“It’s nothing that we’ve seen before,” said Daniel Kim, a South Korea-based baseball commentator for ESPN and a former scout for the Cleveland Guardians. “He’s got very loyal fans here in Korea and that usually doesn’t happen with a Japanese athlete, so it’s very refreshing to see.”

The fan club slowly grew.


A signed ball.


An Ohtani bobblehead.

1. A ball signed by Ohtani. 2. An Ohtani bobblehead. (Jean Chung / For The Times)

Members were captivated by Ohtani’s monastic self-discipline, the lore of how he lived in a team dormitory while making $2 million a year in Japan, or how he gave his entire salary to his parents to manage, living off a monthly $1,000 allowance. He picks up trash on the field. He doesn’t hock loogies. He is intensely competitive but without any of the suffocating self-seriousness or egotism of so many superstars.

One moment in particular sticks out for Lee.

It’s Sept. 29, 2022, and Ohtani has almost pitched a no-hitter against the Oakland Athletics. But in the eighth inning, with just four outs left, Angels shortstop Liván Soto fumbles a grounder hit by Conner Capel. Soto, who was just promoted to the majors, looks crushed. But Ohtani playfully consoles him, without a trace of frustration on his face.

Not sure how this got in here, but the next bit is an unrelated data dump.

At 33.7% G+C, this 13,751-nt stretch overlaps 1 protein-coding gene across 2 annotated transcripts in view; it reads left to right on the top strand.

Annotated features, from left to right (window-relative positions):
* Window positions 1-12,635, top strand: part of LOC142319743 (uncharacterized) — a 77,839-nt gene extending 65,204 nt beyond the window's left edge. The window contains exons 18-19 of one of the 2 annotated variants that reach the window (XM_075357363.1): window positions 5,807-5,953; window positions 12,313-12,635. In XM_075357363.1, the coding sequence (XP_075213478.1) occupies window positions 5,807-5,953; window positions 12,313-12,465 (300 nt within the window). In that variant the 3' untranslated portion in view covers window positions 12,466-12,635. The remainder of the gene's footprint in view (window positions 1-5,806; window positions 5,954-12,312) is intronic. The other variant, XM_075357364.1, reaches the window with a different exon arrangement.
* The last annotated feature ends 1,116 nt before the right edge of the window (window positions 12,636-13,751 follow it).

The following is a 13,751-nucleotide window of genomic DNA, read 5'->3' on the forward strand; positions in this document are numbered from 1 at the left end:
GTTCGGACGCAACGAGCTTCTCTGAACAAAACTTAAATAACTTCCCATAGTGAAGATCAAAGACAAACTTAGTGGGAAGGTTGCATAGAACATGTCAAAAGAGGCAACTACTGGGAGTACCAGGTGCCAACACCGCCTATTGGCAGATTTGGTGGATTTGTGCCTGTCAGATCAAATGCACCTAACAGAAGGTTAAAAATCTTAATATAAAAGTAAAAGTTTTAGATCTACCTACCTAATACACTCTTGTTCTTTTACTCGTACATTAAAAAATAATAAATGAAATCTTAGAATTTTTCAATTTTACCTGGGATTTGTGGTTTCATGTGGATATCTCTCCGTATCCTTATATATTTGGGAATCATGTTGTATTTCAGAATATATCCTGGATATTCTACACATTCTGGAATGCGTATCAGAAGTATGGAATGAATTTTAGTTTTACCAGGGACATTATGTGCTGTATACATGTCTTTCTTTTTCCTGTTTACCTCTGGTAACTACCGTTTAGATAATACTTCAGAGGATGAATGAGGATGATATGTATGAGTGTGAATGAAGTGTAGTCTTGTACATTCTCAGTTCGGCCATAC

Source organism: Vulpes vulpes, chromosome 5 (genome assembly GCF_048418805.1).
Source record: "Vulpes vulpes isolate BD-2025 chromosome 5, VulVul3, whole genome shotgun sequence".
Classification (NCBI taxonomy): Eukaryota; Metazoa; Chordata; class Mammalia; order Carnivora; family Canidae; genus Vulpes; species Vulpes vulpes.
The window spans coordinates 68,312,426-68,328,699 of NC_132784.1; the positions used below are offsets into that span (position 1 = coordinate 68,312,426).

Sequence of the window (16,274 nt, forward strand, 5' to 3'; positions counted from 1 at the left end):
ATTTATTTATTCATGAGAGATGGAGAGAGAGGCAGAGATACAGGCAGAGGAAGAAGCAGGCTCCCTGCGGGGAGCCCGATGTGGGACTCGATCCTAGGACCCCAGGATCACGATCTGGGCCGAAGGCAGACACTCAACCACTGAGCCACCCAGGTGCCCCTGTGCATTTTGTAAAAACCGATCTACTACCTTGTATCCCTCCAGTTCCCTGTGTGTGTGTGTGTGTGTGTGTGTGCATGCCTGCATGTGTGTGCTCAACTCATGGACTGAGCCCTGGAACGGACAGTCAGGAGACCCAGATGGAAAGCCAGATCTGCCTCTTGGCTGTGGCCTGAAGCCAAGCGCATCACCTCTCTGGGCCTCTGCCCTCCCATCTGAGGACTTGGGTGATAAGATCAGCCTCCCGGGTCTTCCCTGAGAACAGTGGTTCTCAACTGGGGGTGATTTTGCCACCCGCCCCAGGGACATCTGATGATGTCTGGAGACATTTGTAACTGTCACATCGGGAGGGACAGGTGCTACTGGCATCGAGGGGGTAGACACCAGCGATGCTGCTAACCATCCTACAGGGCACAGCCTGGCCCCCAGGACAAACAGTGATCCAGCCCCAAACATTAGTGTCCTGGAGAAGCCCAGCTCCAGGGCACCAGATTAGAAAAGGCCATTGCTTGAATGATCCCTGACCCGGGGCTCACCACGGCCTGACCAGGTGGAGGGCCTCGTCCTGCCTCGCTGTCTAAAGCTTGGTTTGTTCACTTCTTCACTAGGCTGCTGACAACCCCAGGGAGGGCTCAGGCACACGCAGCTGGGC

“Watching Ohtani live with such a strong sense of who he is reminds me of the regrets I’ve had in my life,” said Heo Jeong-koo, a 53-year-old bus driver and fan club member.

Lee Jae-ik inside a car.
Lee Jae-ik bought a Porsche Cayenne after reading that Shohei Ohtani drove one.
(Jean Chung / For The Times)

He wished he hadn’t spent so much of his youth trying to live up to an ideal of aggressive masculinity imposed on his generation. He wished that he had been gentler with his sons.

“I treated them harshly because I bought into certain ideas about how men should behave and I know that hurt them,” Heo said. “But Ohtani isn’t like that. He was a good kid. He shows you that losing your temper doesn’t help anything, and he made his own success by being that way. I love that about him.”

Heo walks around decked out in Ohtani gear, proselytizing to anyone who will listen. He studies Ohtani’s habits from high school, applying them to his own life. His friends have told him: “Watch out, Jeong-koo, this is going to turn into a religion if you’re not careful.”

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The fan club now has around 500 members, but Lee expects many more after the season openers.